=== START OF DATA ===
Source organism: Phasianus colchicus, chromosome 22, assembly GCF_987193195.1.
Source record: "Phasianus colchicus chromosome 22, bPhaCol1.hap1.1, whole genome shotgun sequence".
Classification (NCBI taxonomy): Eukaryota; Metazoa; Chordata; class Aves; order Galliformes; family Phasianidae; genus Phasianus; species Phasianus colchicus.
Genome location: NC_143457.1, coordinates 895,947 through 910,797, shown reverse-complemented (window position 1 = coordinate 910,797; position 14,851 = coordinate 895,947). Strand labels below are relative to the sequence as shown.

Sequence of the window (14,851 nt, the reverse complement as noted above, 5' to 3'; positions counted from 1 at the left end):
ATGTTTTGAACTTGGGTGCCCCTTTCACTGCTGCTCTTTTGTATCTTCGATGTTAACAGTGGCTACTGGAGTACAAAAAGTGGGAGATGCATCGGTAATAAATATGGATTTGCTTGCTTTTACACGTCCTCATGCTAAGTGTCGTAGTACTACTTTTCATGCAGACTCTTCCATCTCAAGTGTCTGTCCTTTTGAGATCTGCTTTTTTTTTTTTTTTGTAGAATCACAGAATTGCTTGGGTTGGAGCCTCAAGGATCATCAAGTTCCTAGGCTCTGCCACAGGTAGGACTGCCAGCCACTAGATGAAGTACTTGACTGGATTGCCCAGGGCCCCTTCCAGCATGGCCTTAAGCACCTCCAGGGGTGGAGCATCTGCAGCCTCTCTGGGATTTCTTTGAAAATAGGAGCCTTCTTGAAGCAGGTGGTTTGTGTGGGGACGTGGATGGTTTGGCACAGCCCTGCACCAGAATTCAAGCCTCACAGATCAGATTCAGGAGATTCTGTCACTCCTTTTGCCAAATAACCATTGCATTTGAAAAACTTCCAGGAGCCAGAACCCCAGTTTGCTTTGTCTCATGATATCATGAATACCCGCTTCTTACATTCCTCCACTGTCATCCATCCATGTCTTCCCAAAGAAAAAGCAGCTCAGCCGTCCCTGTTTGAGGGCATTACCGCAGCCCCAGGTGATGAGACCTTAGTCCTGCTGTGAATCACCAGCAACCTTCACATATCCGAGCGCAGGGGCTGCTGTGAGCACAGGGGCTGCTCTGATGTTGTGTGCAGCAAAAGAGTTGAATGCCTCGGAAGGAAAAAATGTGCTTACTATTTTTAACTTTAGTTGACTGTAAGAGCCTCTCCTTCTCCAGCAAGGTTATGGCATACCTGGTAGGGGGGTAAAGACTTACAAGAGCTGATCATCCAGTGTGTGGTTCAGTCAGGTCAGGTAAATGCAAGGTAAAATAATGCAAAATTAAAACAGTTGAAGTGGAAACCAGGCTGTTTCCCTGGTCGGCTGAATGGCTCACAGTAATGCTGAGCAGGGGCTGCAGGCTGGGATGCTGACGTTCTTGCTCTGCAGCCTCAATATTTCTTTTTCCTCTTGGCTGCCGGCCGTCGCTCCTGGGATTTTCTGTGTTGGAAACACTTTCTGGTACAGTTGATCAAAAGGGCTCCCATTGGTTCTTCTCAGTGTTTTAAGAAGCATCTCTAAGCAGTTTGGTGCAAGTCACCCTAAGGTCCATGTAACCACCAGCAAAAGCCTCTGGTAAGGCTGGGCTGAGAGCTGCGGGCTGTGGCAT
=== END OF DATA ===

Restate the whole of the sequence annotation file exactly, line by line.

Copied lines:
Source organism: Phasianus colchicus, chromosome 22, assembly GCF_987193195.1.
Source record: "Phasianus colchicus chromosome 22, bPhaCol1.hap1.1, whole genome shotgun sequence".
Classification (NCBI taxonomy): Eukaryota; Metazoa; Chordata; class Aves; order Galliformes; family Phasianidae; genus Phasianus; species Phasianus colchicus.
Genome location: NC_143457.1, coordinates 895,947 through 910,797, shown reverse-complemented (window position 1 = coordinate 910,797; position 14,851 = coordinate 895,947). Strand labels below are relative to the sequence as shown.

Sequence of the window (14,851 nt, the reverse complement as noted above, 5' to 3'; positions counted from 1 at the left end):
ATGTTTTGAACTTGGGTGCCCCTTTCACTGCTGCTCTTTTGTATCTTCGATGTTAACAGTGGCTACTGGAGTACAAAAAGTGGGAGATGCATCGGTAATAAATATGGATTTGCTTGCTTTTACACGTCCTCATGCTAAGTGTCGTAGTACTACTTTTCATGCAGACTCTTCCATCTCAAGTGTCTGTCCTTTTGAGATCTGCTTTTTTTTTTTTTTTGTAGAATCACAGAATTGCTTGGGTTGGAGCCTCAAGGATCATCAAGTTCCTAGGCTCTGCCACAGGTAGGACTGCCAGCCACTAGATGAAGTACTTGACTGGATTGCCCAGGGCCCCTTCCAGCATGGCCTTAAGCACCTCCAGGGGTGGAGCATCTGCAGCCTCTCTGGGATTTCTTTGAAAATAGGAGCCTTCTTGAAGCAGGTGGTTTGTGTGGGGACGTGGATGGTTTGGCACAGCCCTGCACCAGAATTCAAGCCTCACAGATCAGATTCAGGAGATTCTGTCACTCCTTTTGCCAAATAACCATTGCATTTGAAAAACTTCCAGGAGCCAGAACCCCAGTTTGCTTTGTCTCATGATATCATGAATACCCGCTTCTTACATTCCTCCACTGTCATCCATCCATGTCTTCCCAAAGAAAAAGCAGCTCAGCCGTCCCTGTTTGAGGGCATTACCGCAGCCCCAGGTGATGAGACCTTAGTCCTGCTGTGAATCACCAGCAACCTTCACATATCCGAGCGCAGGGGCTGCTGTGAGCACAGGGGCTGCTCTGATGTTGTGTGCAGCAAAAGAGTTGAATGCCTCGGAAGGAAAAAATGTGCTTACTATTTTTAACTTTAGTTGACTGTAAGAGCCTCTCCTTCTCCAGCAAGGTTATGGCATACCTGGTAGGGGGGTAAAGACTTACAAGAGCTGATCATCCAGTGTGTGGTTCAGTCAGGTCAGGTAAATGCAAGGTAAAATAATGCAAAATTAAAACAGTTGAAGTGGAAACCAGGCTGTTTCCCTGGTCGGCTGAATGGCTCACAGTAATGCTGAGCAGGGGCTGCAGGCTGGGATGCTGACGTTCTTGCTCTGCAGCCTCAATATTTCTTTTTCCTCTTGGCTGCCGGCCGTCGCTCCTGGGATTTTCTGTGTTGGAAACACTTTCTGGTACAGTTGATCAAAAGGGCTCCCATTGGTTCTTCTCAGTGTTTTAAGAAGCATCTCTAAGCAGTTTGGTGCAAGTCACCCTAAGGTCCATGTAACCACCAGCAAAAGCCTCTGGTAAGGCTGGGCTGAGAGCTGCGGGCTGTGGCAT